Cardenas was informed of her Miranda 2 rights and then signed a form indicating that

Page 1146

she understood her rights and that she wished to waive them and make a statement. Cardenas told the inspectors that she and Lawal were involved in a scheme to import narcotics into the United States. She stated that a woman named "Lucy" from Houston offered her $15,000 to pick up some narcotics in the Philippines and bring them into the United States. She said that after she had gone to the Philippines and received a quantity of drugs there from an unknown man, she traveled to Amsterdam, in the Netherlands, and then to Mexico City, where she first met Lawal in the airport. She also explained that the picture of herself found in Lawal's wallet was a picture she had given to "Lucy" so that "Lucy" could give it--for identification purposes--to the person who was to meet Cardenas at the Mexico City airport. Together, she said, she and Lawal went to the San Carlos Hotel in Juarez, where she stayed while Lawal went out to "buy some stuff." She stated that he returned to the room with a girdle, razor blades, tape, and plastic baggies. She explained that after Lawal had packaged the drugs into the baggies and secured the heroin in Cardenas' girdle, they exited the hotel, got into a taxi, and proceeded to the border crossing to enter into the United States. She also stated that more drugs were in the hotel room in Juarez.

After being informed of his Miranda rights, Lawal told inspectors that he had found Cardenas' passport on the ground near the border crossing. He stated that he was carrying it inside of his shoe to avoid being found with someone else's passport and that he intended to turn it in to authorities. He first explained that he was traveling alone, but he stated later that his wife and infant son were waiting for him at the Holiday Inn Hotel in downtown El Paso. Furthermore, he initially denied ever seeing Cardenas, but later admitted riding in the taxi with her from the hotel to the border crossing. He also denied knowledge of either the presence of Cardenas' picture in his wallet or the heroin confiscated from Cardenas' person.

B. Procedural History

On August 19, 1992, Lawal and Cardenas were indicted for conspiracy to import heroin into the United States from Mexico, in violation of 21 U.S.C. Secs. 952(a), 960(a)(1), and 963 (Count One); conspiracy to possess heroin with the intent to distribute, in violation of 21 U.S.C. Secs. 841(a)(1), 846 (Count Two); importation of heroin, in violation of 21 U.S.C. Secs. 952(a), 960(a)(1) (Count Three); and possession of heroin with the intent to distribute, in violation of 21 U.S.C. Sec. 841(a)(1). Each defendant pleaded not guilty to all of the charges.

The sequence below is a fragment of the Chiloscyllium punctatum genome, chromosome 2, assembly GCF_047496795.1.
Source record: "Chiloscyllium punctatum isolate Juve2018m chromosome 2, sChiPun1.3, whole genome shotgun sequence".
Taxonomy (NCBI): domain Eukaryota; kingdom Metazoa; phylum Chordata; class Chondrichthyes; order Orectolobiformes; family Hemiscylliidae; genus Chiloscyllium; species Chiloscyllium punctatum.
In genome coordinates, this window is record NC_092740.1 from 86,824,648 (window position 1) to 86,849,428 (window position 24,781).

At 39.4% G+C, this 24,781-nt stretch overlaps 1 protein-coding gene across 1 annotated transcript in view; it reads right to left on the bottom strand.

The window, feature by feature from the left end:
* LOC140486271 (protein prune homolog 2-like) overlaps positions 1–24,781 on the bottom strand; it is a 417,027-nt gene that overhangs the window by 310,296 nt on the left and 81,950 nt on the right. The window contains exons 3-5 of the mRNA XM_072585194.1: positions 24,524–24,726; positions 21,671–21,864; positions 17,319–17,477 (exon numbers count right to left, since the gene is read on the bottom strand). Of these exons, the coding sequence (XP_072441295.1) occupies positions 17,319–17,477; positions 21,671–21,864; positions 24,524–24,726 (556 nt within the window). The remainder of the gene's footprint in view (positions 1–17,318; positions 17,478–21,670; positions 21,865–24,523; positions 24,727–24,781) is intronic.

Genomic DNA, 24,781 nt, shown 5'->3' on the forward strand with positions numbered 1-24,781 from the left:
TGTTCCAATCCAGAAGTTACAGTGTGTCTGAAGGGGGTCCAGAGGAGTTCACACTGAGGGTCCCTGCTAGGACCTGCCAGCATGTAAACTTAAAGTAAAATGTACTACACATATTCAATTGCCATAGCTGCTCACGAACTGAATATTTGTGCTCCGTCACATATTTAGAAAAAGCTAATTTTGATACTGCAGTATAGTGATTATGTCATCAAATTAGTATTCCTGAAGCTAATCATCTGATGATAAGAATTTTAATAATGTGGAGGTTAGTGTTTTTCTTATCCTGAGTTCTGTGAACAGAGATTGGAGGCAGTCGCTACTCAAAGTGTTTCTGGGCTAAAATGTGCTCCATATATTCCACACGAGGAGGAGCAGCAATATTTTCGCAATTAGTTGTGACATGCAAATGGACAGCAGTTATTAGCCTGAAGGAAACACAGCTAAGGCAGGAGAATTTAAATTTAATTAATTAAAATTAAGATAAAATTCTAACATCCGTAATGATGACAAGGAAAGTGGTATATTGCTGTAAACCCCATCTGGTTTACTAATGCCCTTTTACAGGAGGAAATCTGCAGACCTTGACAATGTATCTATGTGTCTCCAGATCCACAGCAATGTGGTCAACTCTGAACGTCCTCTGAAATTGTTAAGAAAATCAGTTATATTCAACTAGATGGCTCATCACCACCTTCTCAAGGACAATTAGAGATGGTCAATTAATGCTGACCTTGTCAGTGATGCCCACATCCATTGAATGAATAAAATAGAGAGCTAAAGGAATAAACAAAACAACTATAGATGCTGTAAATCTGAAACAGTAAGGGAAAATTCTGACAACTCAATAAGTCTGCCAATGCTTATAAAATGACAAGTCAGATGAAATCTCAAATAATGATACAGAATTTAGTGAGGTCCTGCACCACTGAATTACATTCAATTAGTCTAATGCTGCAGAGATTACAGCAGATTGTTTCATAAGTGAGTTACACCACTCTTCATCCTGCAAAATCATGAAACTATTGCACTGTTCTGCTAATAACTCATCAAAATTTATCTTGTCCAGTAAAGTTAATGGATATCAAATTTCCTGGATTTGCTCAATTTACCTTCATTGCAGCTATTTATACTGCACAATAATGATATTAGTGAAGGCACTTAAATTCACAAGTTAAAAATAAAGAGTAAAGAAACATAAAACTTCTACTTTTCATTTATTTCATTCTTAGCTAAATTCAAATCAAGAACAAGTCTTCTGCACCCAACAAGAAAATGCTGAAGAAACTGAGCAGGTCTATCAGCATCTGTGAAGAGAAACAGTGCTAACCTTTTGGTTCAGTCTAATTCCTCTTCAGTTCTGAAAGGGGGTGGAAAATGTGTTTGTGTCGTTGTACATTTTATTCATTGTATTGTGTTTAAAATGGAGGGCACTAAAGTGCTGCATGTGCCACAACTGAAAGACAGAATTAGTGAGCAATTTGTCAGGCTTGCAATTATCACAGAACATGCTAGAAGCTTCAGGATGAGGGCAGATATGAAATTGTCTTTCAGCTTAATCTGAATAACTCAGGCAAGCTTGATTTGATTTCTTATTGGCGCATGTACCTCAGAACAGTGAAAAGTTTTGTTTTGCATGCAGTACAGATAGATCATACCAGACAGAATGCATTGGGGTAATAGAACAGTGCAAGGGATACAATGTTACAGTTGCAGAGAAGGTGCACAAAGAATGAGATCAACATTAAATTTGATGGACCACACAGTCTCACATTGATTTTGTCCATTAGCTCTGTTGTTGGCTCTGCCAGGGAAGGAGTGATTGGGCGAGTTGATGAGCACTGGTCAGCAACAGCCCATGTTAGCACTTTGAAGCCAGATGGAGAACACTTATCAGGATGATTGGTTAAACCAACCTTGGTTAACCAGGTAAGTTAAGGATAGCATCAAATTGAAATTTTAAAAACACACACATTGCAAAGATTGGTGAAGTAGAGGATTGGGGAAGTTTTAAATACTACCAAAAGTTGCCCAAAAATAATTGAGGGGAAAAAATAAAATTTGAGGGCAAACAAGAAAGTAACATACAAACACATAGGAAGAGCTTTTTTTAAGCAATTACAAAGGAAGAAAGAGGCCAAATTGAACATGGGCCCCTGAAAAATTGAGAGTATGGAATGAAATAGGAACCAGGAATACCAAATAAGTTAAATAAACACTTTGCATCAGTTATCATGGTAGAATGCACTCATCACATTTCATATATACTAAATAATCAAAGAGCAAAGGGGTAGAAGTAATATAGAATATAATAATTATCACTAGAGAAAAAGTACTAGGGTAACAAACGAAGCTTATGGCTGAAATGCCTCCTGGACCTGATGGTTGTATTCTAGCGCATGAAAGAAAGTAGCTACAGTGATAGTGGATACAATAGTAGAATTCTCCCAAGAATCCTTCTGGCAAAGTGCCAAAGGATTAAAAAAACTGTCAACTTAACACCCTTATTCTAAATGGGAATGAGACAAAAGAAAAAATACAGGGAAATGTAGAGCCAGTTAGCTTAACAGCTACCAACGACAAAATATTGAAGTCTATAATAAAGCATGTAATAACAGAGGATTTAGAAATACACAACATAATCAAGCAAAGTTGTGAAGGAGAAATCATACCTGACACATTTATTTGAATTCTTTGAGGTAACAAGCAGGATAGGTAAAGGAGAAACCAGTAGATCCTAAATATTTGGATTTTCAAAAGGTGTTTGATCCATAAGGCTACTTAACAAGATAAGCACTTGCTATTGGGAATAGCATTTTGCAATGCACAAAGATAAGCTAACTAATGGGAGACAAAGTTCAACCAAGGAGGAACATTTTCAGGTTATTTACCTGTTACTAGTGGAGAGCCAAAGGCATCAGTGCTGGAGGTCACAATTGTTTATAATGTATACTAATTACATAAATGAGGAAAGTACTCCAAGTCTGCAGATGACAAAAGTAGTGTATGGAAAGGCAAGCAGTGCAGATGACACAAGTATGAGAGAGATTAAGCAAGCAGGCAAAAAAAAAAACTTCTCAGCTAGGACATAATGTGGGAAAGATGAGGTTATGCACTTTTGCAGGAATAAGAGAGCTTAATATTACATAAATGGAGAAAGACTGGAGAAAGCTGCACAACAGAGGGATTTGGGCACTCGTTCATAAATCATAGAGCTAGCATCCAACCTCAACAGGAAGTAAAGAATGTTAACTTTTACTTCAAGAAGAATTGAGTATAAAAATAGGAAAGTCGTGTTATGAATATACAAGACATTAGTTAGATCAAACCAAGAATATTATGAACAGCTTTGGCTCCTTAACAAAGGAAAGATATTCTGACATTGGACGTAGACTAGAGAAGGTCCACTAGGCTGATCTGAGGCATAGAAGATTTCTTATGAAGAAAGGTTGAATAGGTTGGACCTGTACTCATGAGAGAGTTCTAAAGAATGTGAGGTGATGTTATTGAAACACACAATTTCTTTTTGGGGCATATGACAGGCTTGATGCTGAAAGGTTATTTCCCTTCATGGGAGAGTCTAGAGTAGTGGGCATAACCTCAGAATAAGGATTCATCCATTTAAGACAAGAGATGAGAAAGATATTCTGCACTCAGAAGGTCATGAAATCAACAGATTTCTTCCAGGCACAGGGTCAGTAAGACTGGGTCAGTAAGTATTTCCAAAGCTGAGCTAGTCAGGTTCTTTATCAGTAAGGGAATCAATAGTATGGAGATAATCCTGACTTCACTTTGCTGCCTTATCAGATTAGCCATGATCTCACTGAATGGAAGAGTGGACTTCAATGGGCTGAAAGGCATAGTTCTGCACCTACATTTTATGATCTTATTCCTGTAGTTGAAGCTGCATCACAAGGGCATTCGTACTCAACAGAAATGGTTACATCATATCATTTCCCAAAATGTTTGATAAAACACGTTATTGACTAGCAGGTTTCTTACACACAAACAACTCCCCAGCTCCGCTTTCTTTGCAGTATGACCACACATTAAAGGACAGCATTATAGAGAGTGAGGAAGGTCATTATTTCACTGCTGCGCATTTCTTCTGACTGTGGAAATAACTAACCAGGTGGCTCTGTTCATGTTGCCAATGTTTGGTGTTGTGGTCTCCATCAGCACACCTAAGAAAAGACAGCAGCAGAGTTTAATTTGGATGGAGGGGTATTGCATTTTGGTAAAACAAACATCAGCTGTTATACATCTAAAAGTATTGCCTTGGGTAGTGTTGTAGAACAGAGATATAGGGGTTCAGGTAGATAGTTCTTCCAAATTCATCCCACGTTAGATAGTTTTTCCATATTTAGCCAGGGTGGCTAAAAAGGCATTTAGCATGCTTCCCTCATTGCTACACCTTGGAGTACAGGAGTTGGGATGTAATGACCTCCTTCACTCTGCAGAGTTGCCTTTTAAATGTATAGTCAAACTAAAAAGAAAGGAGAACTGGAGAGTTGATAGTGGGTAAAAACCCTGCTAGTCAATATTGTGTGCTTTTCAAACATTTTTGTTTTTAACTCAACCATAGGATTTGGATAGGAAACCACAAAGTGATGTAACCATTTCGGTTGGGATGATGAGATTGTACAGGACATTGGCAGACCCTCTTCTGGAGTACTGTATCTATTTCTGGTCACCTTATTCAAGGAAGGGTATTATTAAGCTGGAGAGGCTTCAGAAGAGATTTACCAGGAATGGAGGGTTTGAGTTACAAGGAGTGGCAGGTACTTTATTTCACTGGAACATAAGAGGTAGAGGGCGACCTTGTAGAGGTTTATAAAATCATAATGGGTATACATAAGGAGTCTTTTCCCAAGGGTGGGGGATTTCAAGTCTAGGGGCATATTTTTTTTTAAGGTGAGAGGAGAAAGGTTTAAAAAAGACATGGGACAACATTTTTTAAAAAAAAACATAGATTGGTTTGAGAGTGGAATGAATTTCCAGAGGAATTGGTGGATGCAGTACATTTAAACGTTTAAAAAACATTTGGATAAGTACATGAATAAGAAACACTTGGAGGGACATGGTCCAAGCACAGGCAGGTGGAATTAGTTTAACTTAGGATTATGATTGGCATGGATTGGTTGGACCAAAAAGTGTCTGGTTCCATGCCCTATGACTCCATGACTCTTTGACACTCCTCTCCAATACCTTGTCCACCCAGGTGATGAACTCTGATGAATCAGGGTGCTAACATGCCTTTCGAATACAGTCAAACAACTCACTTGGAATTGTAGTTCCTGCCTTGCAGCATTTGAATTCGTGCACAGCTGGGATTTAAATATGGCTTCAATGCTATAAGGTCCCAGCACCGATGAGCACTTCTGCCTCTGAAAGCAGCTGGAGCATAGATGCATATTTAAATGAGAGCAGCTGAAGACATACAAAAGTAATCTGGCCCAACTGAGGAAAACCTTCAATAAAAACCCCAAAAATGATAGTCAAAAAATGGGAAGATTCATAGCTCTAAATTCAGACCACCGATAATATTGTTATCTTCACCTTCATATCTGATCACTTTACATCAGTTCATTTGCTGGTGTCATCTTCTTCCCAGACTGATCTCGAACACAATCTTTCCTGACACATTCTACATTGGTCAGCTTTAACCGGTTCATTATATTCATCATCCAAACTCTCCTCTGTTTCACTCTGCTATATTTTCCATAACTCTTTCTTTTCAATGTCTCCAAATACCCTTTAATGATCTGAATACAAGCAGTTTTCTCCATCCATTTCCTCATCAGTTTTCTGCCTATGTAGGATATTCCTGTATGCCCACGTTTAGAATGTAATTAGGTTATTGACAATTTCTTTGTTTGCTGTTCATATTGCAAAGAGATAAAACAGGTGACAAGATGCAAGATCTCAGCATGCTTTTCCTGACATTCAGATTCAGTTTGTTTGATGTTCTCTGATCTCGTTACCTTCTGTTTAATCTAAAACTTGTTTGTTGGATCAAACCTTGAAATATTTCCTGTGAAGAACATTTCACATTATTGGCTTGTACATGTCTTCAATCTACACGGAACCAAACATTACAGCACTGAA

Cardenas then moved to suppress her confession and the drugs seized from her person on the ground...

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165 practice notes
  • United States v. Medina, EP-19-CR-3333-PRM
    • United States
    • United States District Courts. 5th Circuit. Western District of Texas
    • July 20, 2020
    ...searches and seizures are per se unreasonable unless they fall within a few narrowly defined exceptions. United States v. Cardenas , 9 F.3d 1139, 1147 (5th Cir. 1993) (citing Coolidge v. New Hampshire , 403 U.S. 443, 454–55, 91 S.Ct. 2022, 29 L.Ed.2d 564 (1971) ). In addition, a warrant is ......
  • U.S. v. Burgos, Nos. 93-5899
    • United States
    • United States Courts of Appeals. United States Court of Appeals (4th Circuit)
    • August 23, 1996
    ...and Gonzales separated once at the terminal, yet another inculpating feature of conspiratorial conduct, see United States v. Cardenas, 9 F.3d 1139, 1157 (5th Cir.1993), cert. denied, 511 U.S. 1134, 114 S.Ct. 2150, 128 L.Ed.2d 876 (1994) (noting, in a drug importation conspiracy case, that t......
  • U.S. v. Zertuche-Tobias, Criminal No. H-96-181.
    • United States
    • United States District Courts. 5th Circuit. United States District Courts. 5th Circuit. Southern District of Texas
    • December 3, 1996
    ...fall within a few narrowly defined exceptions." United States v. Ho, 94 F.3d 932, 935 (5th Cir.1996) (citing United States v. Cardenas, 9 F.3d 1139, 1147 (5th Cir.1993), cert. denied, 511 U.S. 1134, 114 S.Ct. 2150, 128 L.Ed.2d 876 (1994)).44 In Page 817 general, any restraint on a person am......
  • U.S. v. Fuchs, No. 05-10426.
    • United States
    • United States Courts of Appeals. United States Court of Appeals (5th Circuit)
    • October 17, 2006
    ...that sustains the conviction is circumstantial rather than direct." Id. (citing Burton, 126 F.3d at 670; United States v. Cardenas, 9 F.3d 1139, 1156 (5th Cir.1993); United States v. Bell, 678 F.2d 547, 549 n. 3 (Former 5th B. Continuing Criminal Enterprise Count two charged Fuchs with CCE ......
  • Request a trial to view additional results
164 cases
  • United States v. Medina, EP-19-CR-3333-PRM
    • United States
    • United States District Courts. 5th Circuit. Western District of Texas
    • July 20, 2020
    ...searches and seizures are per se unreasonable unless they fall within a few narrowly defined exceptions. United States v. Cardenas , 9 F.3d 1139, 1147 (5th Cir. 1993) (citing Coolidge v. New Hampshire , 403 U.S. 443, 454–55, 91 S.Ct. 2022, 29 L.Ed.2d 564 (1971) ). In addition, a warrant is ......
  • U.S. v. Burgos, Nos. 93-5899
    • United States
    • United States Courts of Appeals. United States Court of Appeals (4th Circuit)
    • August 23, 1996
    ...and Gonzales separated once at the terminal, yet another inculpating feature of conspiratorial conduct, see United States v. Cardenas, 9 F.3d 1139, 1157 (5th Cir.1993), cert. denied, 511 U.S. 1134, 114 S.Ct. 2150, 128 L.Ed.2d 876 (1994) (noting, in a drug importation conspiracy case, that t......
  • U.S. v. Zertuche-Tobias, Criminal No. H-96-181.
    • United States
    • United States District Courts. 5th Circuit. United States District Courts. 5th Circuit. Southern District of Texas
    • December 3, 1996
    ...fall within a few narrowly defined exceptions." United States v. Ho, 94 F.3d 932, 935 (5th Cir.1996) (citing United States v. Cardenas, 9 F.3d 1139, 1147 (5th Cir.1993), cert. denied, 511 U.S. 1134, 114 S.Ct. 2150, 128 L.Ed.2d 876 (1994)).44 In Page 817 general, any restraint on a person am......
  • U.S. v. Fuchs, No. 05-10426.
    • United States
    • United States Courts of Appeals. United States Court of Appeals (5th Circuit)
    • October 17, 2006
    ...that sustains the conviction is circumstantial rather than direct." Id. (citing Burton, 126 F.3d at 670; United States v. Cardenas, 9 F.3d 1139, 1156 (5th Cir.1993); United States v. Bell, 678 F.2d 547, 549 n. 3 (Former 5th B. Continuing Criminal Enterprise Count two charged Fuchs with CCE ......
  • Request a trial to view additional results
1 books & journal articles
  • FEDERAL CRIMINAL CONSPIRACY
    • United States
    • American Criminal Law Review Nbr. 58-3, July 2021
    • July 1, 2021
    ...(5th Cir. 2006)(noting that knowledge and participation “may be inferred from circumstantial evidence” (quoting United Statesv. Cardenas, 9 F.3d 1139, 1157 (5th Cir. 1993))); see also United States v. Slagg, 651 F.3d 832, 840 (8th Cir.2011) (“An agreement to join a conspiracy need not be ex......